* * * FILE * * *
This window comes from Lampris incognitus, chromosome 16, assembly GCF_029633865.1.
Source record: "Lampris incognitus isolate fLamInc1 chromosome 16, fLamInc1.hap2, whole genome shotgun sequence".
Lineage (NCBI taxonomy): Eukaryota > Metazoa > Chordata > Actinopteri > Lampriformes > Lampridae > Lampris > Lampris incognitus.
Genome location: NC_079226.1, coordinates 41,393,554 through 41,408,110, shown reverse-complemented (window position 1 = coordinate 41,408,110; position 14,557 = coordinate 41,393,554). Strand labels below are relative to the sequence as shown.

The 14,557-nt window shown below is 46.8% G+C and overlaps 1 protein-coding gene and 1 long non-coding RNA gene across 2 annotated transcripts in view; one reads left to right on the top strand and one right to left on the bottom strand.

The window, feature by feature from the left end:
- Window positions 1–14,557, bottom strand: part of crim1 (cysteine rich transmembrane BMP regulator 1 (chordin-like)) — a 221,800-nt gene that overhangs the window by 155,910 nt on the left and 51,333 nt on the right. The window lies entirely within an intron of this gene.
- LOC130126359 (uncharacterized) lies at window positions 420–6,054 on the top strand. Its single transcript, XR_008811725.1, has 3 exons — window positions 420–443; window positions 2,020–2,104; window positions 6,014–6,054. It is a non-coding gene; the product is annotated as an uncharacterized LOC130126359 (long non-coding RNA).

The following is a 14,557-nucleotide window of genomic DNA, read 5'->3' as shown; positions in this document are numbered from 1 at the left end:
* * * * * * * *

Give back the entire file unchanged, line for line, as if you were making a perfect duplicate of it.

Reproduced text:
This window comes from Lampris incognitus, chromosome 16, assembly GCF_029633865.1.
Source record: "Lampris incognitus isolate fLamInc1 chromosome 16, fLamInc1.hap2, whole genome shotgun sequence".
Lineage (NCBI taxonomy): Eukaryota > Metazoa > Chordata > Actinopteri > Lampriformes > Lampridae > Lampris > Lampris incognitus.
Genome location: NC_079226.1, coordinates 41,393,554 through 41,408,110, shown reverse-complemented (window position 1 = coordinate 41,408,110; position 14,557 = coordinate 41,393,554). Strand labels below are relative to the sequence as shown.

The 14,557-nt window shown below is 46.8% G+C and overlaps 1 protein-coding gene and 1 long non-coding RNA gene across 2 annotated transcripts in view; one reads left to right on the top strand and one right to left on the bottom strand.

The window, feature by feature from the left end:
- Window positions 1–14,557, bottom strand: part of crim1 (cysteine rich transmembrane BMP regulator 1 (chordin-like)) — a 221,800-nt gene that overhangs the window by 155,910 nt on the left and 51,333 nt on the right. The window lies entirely within an intron of this gene.
- LOC130126359 (uncharacterized) lies at window positions 420–6,054 on the top strand. Its single transcript, XR_008811725.1, has 3 exons — window positions 420–443; window positions 2,020–2,104; window positions 6,014–6,054. It is a non-coding gene; the product is annotated as an uncharacterized LOC130126359 (long non-coding RNA).

The following is a 14,557-nucleotide window of genomic DNA, read 5'->3' as shown; positions in this document are numbered from 1 at the left end: